In this issue:
- Supreme Court Releases Decision on Proposed Securities Act - Details
Supreme Court Releases Decision on Proposed Securities Act - Details
In a unanimous decision released on December 22, 2011, the Supreme Court of Canada held that the Federal government's proposed Canadian Securities Act (the "Proposed Act") as presently drafted is not valid under the general branch of the Federal power to regulate trade and commerce under section 91(2) of the Constitution Act, 1867. The Proposed Act would have established a national securities regulatory regime to replace the existing legislation and regulators of participating provinces and territories. Kelley McKinnon and Brent Arnold of Gowlings represented Teachers Pension Plan Board in the proceedings before the Supreme Court of Canada.
The Issue before the Court
The narrow issue before the Court was whether the Proposed Act was constitutional under the general Federal trade and commerce power. The Federal government and interveners appearing in support argued that the Proposed Act fell under the Federal government's general power to regulate trade and commerce under section 91(2) of the Constitution Act, 1867. The governments of Alberta and Québec, supported by several other provinces and by Québec-based interest groups, argued that securities regulation properly falls within the provincial jurisdiction over property and civil rights within provincial boundaries under section 92(13).
The Constitutional Test
To decide whether the Proposed Act fell under the general trade and commerce power, the Court considered the five indicia set out in the General Motors case.1 The proper application of the General Motors test precluded the Court from considering whether the proposed law and regime would be more effective than the existing aggregation of provincial and territorial regulators.
The Court concluded the first two indicia were "clearly met" as the Proposed Act would have instituted a national regulatory regime across the country under the oversight of a Federal regulator.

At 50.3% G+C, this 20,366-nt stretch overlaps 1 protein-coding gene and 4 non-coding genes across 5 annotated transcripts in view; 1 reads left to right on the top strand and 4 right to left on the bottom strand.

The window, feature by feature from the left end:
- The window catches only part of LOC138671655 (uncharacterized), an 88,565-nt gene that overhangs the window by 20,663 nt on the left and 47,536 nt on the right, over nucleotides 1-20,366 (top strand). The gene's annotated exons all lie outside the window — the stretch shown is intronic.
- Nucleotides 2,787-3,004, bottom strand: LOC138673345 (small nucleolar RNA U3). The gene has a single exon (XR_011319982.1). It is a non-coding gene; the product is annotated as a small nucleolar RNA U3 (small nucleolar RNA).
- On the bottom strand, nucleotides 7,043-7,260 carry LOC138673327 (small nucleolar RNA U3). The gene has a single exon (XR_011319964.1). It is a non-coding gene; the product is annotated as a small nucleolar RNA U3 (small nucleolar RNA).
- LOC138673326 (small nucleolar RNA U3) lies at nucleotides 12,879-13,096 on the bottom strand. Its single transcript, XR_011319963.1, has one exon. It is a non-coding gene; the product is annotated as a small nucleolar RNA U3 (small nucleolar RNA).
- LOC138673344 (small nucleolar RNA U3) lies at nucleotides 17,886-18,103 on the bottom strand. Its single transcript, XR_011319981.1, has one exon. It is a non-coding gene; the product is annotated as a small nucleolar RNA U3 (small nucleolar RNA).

In considering the third indicia, the Court was not convinced that the "day-to-day" regulation of trading in securities was a "matter of national concern", and commented that "[t]he wholesale displacement of provincial regulation [the Proposed Act] would effect is not justified by the national concerns that Canada raises."
As for the fourth indicia, the Court accepted Canada's argument that the provinces lack the capacity to enact a "national scheme aimed at genuine national goals such as management of systemic risk or Canada-wide data collection", but expressed concern that the Proposed Act "goes well beyond these matters of undoubted national interest and concern and reaches down into the detailed regulation of all aspects of securities."
The Court agreed with Canada, in considering the fifth indicia, that the absence of a province from participation in the Federal scheme would prevent it from operating effectively in pursuit of "genuine national goals, related to fair, efficient and competitive markets and the integrity and stability of Canada's financial system, including national data collection and prevention of and response to systemic risks". However, the Court went on to reiterate that because the main thrust of the Proposed Act is the day-to-day regulation of securities, the Proposed Act would not be impaired by the non-participation of any particular province.
While the Court concluded that the Proposed Act as drafted is ultra vires (or beyond the powers of) the Federal government's authority, it also encouraged seeking cooperative solutions. The Court stated:
While the proposed Act must be found ultra vires Parliament's general trade and commerce power, a cooperative approach that permits a scheme that recognizes the essentially provincial nature of securities regulation while allowing Parliament to deal with genuinely national concerns remains available.
The Court recognized several aspects of Canadian capital markets that are clearly of national concern, including management of systemic risk and data collection, and which are therefore within Federal jurisdiction. In light of the complexity of capital markets and the Court's recognition of both federal AND provincial jurisdiction over aspects of securities regulation, it will take time, whatever path the Federal government chooses to pursue, to address the impact of this decision.
For further commentary on the decision, please see Kelley McKinnon's December 22 interview with BNN in the following clip: National Security Regulator Ruling.
1. The General Motors indicia were summarized by the Court as follows:
1. Is the law part of a general regulatory scheme?
2. Is the scheme under the oversight of a regulatory agency?
3. Is the law concerned with trade as a whole rather than with a particular industry?
4. Is the scheme of such a nature that the provinces, acting alone or in concert, would be constitutionally incapable of enacting it?
5. Would failure to include one or more provinces or localities in the scheme jeopardize its successful operation in other parts of the country?
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